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Morphology and Inheritance of Wavy Flower Form in Periwinkle [Catharanthus roseus (L.) G. Don]
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1  National Chiayi University
Academic Editor: Mauro Commisso


Periwinkle [Catharanthus roseus (L.) G. Don] is renowned for its diverse colors and resilience to harsh climates. Still, most commercial cultivars predominantly display flat petals, lacking in ornamental variety. Diversifying flower forms can not only enhance its aesthetic appeal, but also potentially impact market dynamics. With this backdrop, our study embarked on elucidating the inheritance patterns of wavy flower forms, aiming to refine periwinkle breeding strategies. Using cultivars with non-wavy, medium-wavy, and extreme-wavy flower forms, we examined differences in both their leaf and floral organs. Phenotypes of self-pollinated (S1) and cross-pollinated (F1, F2) populations further underscored their morphological distinctions. Specifically, the extreme-wavy type displayed elliptical leaves, broader than the non-wavy type, with pronounced pointy tips and a notably wrinkled surface. This type also bore intensely wavy petal margins and exhibited a smaller flower diameter, with a notable absence of typical pistils, indicating female sterility. Insights gained allowed early differentiation during the seedling period. Our findings suggest that the inheritance of these flower forms is regulated by an allele WAVY (Wv), which exhibits incomplete dominance. Specifically, the non-wavy form arises from a recessive homozygous expression (wvwv), the extreme-wavy form arises from a dominant homozygous expression (WvWv), and the medium-wavy form arises from a heterozygous expression (Wvwv). This study provides clarity on inheritance patterns, facilitating the strategic breeding of diverse flower forms in periwinkle.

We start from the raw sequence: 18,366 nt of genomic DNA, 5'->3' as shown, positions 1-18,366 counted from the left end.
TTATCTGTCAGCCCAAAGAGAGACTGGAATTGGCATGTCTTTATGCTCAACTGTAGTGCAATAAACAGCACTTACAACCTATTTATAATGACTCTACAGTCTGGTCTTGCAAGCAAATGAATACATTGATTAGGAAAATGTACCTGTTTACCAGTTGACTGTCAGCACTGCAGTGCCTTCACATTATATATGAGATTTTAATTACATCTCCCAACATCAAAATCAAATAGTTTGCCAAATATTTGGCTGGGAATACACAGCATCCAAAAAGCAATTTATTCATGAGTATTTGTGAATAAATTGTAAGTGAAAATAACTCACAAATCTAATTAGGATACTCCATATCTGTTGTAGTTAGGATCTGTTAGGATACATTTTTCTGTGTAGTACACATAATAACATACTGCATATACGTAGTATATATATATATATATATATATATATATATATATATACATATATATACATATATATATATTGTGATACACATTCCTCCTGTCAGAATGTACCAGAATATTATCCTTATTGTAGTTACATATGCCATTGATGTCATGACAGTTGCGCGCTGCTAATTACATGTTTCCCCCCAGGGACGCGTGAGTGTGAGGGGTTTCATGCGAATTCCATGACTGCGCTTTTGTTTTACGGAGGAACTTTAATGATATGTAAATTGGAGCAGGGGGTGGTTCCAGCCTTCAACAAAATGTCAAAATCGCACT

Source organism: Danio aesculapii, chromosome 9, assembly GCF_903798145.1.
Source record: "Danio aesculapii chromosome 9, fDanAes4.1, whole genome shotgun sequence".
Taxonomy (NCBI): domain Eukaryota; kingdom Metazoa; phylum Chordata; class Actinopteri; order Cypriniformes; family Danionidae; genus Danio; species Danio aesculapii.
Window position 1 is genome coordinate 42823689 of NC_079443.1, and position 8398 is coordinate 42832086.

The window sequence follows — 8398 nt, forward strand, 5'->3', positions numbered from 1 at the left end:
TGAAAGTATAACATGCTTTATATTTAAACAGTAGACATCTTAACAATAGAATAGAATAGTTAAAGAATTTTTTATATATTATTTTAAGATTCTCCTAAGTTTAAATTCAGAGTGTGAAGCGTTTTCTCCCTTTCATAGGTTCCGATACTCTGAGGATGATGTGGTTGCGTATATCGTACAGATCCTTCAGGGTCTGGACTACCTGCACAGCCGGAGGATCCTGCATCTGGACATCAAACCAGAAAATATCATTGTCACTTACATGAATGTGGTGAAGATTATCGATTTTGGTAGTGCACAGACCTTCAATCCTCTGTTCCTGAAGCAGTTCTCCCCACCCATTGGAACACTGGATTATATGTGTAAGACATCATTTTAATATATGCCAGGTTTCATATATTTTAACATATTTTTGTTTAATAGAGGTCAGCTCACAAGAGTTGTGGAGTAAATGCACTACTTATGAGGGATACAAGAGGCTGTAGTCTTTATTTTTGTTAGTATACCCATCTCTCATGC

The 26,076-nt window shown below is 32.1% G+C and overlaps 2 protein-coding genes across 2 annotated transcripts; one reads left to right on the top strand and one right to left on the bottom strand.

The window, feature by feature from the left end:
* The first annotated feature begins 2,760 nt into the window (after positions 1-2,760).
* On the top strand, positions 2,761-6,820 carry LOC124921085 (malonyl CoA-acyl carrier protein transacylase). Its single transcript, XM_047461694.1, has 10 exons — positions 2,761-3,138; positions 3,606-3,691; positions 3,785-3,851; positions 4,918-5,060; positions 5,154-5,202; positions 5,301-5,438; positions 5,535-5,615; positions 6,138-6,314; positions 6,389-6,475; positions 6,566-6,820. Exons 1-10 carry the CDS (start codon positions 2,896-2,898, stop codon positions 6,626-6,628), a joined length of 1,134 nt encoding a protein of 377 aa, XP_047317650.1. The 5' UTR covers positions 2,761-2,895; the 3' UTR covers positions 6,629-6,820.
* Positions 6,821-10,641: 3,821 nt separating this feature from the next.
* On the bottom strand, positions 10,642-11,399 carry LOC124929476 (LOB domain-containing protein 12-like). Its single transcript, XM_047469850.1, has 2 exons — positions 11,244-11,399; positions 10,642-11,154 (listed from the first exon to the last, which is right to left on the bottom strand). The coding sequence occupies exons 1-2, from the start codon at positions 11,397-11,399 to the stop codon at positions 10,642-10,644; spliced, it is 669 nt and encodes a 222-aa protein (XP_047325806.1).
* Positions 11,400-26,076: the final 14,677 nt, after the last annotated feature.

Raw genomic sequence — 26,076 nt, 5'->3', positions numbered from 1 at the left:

Keywords: vinca; incomplete dominance